Delegate dependencies management to OSGI

Hibernate introduction raised a number of latent problems: Hibernate needs to know about your custom classes. Other said, your classes must be in Hibernate classpath. Although it would have been possible to achieve with the previous classloading mechanism, it would have required a lot of work. Decision Deck now runs against an OSGI framework implementation (Equinox) and dependency managements is not anymore taken care of by the simple plugin engine.

This also allows not only to simplify the plugin descriptor but also to simplify the development process : no more struggle with build files nor custom Eclipse builders. However not all OSGI features have been used yet, plugin services are still handled through the plugin engine (as opposed to OSGI services, or Eclipse extension points). A plugin is contributed to the d2 platform as an OSGI bundle. To make its contributions available the bundle should be started. To minimize the changes in this version, and also to maximize final user obliviousness plugins are automatically started when d2 starts. This is acceptable since the number of plugins, as a matter of fact, will not be excessive.

To register a plugin with the plugin engine when the bundle starts you just need to make your activator inherits from AbstractPluginActivator, f.i.:

public class WeightedSumActivator extends AbstractPluginActivator


That’s it. Please note that this Activator is a very technical thing, and that plugin initialization logic still remains in the Plugin instance (the exact same one that you used previously - declared in plugin.xml).

In the refactoring process, projects have been renamed to match an eclipse plugins like notation. For instance d2-view becomes org.decisiondeck.view, d2-dao becomes org.decisiondeck.dao, and so on.. Core dao implementations have been in their own project: org.decisiondeck.dao.core. As “new” project, their version restarts at 1.0.0 - which is the bundle version. OSGI allows fine-grain dependencies management and as a consequence, it is possible to run two concurrent versions of the same bundle (say, org.decisiondeck.dao.core version 1.0.0 and org.decisiondeck.dao.core version 1.0.1) in the same execution process. So to prevent future conflicts in your plugin, you should better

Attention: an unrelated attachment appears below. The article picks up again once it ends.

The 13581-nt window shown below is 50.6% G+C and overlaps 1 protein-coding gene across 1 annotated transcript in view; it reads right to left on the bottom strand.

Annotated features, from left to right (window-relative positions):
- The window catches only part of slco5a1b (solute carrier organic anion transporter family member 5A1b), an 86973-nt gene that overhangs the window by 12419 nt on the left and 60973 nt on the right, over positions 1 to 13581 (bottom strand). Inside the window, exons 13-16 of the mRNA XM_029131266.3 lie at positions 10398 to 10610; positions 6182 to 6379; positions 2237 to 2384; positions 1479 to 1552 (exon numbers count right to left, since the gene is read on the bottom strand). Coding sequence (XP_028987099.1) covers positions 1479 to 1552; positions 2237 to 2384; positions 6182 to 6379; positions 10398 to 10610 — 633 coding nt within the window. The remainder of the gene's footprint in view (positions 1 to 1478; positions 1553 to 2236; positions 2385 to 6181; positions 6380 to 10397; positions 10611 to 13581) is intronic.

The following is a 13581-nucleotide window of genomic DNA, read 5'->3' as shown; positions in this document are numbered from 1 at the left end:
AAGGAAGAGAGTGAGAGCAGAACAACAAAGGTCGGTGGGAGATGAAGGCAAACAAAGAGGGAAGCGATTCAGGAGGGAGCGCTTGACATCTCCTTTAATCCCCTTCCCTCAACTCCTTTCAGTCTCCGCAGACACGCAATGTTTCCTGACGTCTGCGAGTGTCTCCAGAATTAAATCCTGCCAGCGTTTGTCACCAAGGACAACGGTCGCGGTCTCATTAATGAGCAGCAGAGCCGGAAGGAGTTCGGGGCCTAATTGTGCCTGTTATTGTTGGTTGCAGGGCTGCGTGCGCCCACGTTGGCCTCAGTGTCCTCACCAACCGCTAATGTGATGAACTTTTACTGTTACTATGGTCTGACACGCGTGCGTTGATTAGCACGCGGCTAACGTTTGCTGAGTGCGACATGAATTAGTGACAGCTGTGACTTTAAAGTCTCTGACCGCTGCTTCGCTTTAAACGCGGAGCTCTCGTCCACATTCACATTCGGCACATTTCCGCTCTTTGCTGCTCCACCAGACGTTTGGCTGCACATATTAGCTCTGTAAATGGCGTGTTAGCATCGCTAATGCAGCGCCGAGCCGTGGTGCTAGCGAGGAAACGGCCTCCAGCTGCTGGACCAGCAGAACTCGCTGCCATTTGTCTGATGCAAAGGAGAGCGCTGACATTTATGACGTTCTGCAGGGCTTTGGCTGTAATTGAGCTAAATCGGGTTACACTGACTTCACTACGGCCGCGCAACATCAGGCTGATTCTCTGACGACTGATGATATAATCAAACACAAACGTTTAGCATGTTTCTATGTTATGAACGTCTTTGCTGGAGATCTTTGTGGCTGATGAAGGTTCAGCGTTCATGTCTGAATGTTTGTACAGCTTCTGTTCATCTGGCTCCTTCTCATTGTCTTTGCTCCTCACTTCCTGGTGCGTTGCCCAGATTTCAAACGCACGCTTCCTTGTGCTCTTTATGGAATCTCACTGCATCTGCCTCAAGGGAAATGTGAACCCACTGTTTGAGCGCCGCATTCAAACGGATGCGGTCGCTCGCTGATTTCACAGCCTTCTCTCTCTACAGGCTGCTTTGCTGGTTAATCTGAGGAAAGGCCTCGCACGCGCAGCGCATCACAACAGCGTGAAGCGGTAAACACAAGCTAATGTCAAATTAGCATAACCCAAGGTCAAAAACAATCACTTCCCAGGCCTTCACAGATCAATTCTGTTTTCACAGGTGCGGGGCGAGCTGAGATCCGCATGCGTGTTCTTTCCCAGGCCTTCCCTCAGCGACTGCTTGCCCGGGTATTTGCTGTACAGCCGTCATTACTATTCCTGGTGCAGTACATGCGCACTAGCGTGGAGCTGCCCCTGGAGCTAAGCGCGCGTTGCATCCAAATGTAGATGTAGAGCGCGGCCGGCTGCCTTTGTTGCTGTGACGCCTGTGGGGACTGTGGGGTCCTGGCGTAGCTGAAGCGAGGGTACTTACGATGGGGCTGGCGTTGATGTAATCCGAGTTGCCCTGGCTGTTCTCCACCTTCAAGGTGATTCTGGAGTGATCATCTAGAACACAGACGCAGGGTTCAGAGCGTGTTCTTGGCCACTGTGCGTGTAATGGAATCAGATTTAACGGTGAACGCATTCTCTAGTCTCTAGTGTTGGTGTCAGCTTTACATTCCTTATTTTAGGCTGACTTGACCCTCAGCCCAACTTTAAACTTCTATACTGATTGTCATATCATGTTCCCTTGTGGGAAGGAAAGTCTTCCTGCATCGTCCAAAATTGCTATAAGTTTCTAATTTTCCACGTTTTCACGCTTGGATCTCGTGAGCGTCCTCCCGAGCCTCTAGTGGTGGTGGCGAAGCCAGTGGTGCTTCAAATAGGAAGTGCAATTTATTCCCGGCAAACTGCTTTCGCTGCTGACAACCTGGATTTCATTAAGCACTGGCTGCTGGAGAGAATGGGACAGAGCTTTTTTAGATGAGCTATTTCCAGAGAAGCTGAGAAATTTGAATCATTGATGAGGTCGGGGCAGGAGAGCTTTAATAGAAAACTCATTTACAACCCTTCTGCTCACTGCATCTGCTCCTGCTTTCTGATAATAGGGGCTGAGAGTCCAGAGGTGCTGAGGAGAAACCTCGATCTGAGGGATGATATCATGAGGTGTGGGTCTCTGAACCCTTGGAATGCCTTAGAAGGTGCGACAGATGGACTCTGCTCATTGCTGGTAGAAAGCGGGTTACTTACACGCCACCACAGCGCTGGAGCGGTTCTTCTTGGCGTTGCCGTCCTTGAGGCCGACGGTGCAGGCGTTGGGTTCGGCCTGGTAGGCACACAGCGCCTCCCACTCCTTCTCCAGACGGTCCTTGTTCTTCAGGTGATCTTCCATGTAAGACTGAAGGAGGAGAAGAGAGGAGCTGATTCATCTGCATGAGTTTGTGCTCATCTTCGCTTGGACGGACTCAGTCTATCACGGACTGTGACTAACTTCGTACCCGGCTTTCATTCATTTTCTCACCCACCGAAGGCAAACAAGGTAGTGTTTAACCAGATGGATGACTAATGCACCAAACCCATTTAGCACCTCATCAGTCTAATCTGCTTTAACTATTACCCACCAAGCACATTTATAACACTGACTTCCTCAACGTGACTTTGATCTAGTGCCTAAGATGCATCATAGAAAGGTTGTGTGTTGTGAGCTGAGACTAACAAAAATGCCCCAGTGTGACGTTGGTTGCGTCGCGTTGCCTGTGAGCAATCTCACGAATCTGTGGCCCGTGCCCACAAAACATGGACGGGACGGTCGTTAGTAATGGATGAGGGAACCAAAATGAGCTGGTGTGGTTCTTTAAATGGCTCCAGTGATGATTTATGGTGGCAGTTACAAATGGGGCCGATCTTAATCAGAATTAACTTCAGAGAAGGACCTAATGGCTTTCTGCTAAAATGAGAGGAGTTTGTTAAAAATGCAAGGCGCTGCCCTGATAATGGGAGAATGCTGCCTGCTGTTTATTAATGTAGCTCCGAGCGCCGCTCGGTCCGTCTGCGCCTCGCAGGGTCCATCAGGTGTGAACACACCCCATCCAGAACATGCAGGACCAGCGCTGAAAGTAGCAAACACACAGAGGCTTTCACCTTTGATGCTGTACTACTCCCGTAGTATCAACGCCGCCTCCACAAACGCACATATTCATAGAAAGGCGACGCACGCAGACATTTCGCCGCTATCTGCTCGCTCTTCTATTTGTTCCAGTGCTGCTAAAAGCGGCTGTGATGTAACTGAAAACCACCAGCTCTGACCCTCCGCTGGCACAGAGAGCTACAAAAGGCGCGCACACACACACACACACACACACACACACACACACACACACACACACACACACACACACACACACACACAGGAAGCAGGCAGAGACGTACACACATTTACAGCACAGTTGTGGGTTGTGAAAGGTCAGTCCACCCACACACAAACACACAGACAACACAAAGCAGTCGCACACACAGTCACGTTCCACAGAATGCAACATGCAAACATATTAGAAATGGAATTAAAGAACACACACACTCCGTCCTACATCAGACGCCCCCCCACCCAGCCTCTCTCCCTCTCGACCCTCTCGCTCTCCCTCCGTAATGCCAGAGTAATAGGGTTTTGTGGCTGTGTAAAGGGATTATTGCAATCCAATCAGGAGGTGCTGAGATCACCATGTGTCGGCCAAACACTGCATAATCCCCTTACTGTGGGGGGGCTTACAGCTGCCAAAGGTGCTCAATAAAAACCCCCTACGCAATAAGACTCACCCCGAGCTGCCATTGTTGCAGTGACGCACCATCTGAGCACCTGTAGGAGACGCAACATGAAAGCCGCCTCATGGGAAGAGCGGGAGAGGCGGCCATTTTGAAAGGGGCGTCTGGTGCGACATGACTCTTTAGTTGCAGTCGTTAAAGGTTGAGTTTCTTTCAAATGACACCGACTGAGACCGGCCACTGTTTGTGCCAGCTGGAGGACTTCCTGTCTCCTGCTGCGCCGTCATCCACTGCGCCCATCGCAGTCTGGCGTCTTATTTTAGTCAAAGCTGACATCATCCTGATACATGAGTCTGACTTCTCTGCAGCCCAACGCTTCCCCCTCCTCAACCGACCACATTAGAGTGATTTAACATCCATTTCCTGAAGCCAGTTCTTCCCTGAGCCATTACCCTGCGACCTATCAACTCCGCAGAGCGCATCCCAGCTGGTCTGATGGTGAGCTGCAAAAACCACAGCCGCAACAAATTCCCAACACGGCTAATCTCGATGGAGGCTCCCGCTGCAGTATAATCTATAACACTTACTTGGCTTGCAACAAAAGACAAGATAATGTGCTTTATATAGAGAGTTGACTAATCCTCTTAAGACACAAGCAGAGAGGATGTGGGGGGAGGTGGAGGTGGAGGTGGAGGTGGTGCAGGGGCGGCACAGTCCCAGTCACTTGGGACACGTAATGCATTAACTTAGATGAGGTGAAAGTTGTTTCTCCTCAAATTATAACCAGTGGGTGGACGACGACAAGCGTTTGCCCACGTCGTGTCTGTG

Development process

Due to a number of reason, development lifecycle has been reported to ba a pain. It was a bit scattered, and the learning curve was quite dreadful, forcing a huge amount of prerequisites on the developer. To remedy this issue, we took a different approach. You can now get started as soon as you import existing projects into your Eclipse workspace. Maven is may not anymore involved in the building process except for building the documentation site (actually the projects have been yet re-mavenized), and the CVS structure has been flattened : all d2 1.1 bundle are located under CVS module 1.1.

Minor changes

Long-running operations

A new isLongRunning() operation has been added to IKernelAction interface, that simply returns a boolean. If true, then the action is run in a new-spawned thread to prevent the platform to freeze. UI changes

To remain consistent with the aforementionned changes concerning project storage, the action labelled “Save a copy” has been renamed to “Backup”. Also the menu item labelled as “New” as been moved under “Open” so that the submenu is never empty (as it is the case when running the platform against an empty database).

A step by step migration example

This section provides a cost-to-coast example of migrating a plugin to the 1.1 architecture. It is assumed that you develop within Eclipse.

A few steps must be performed to migrate your plugin to d2 1.1. To avoid potential collisions, you may want to work in a fresh new workspace.

  1. Rename your project

    If your project doesn’t follow the reverse dns naming convention, please rename it for the sake of uniformity (although this isn’t required). For instance : org.decisiondeck.methods.iris.

  2. Import the d2 bundles into your workspace

    Please refer to the plugin guide to read more about the options that are offered to you.

  3. Import your plugin project into the the workspace

    This is achieved through Eclipse import feature (File/Import.. > Existing projects into workspace). Be sure to check the “Copy project into workspace” option.

  4. Update your project classpath

    Open your project Java Build path property page and remove all project references and referenced libraries (either external or internal). Obviously, when you close the dialog the project won’t build : don’t worry, this is expected.

  5. Convert your project to a Plugin project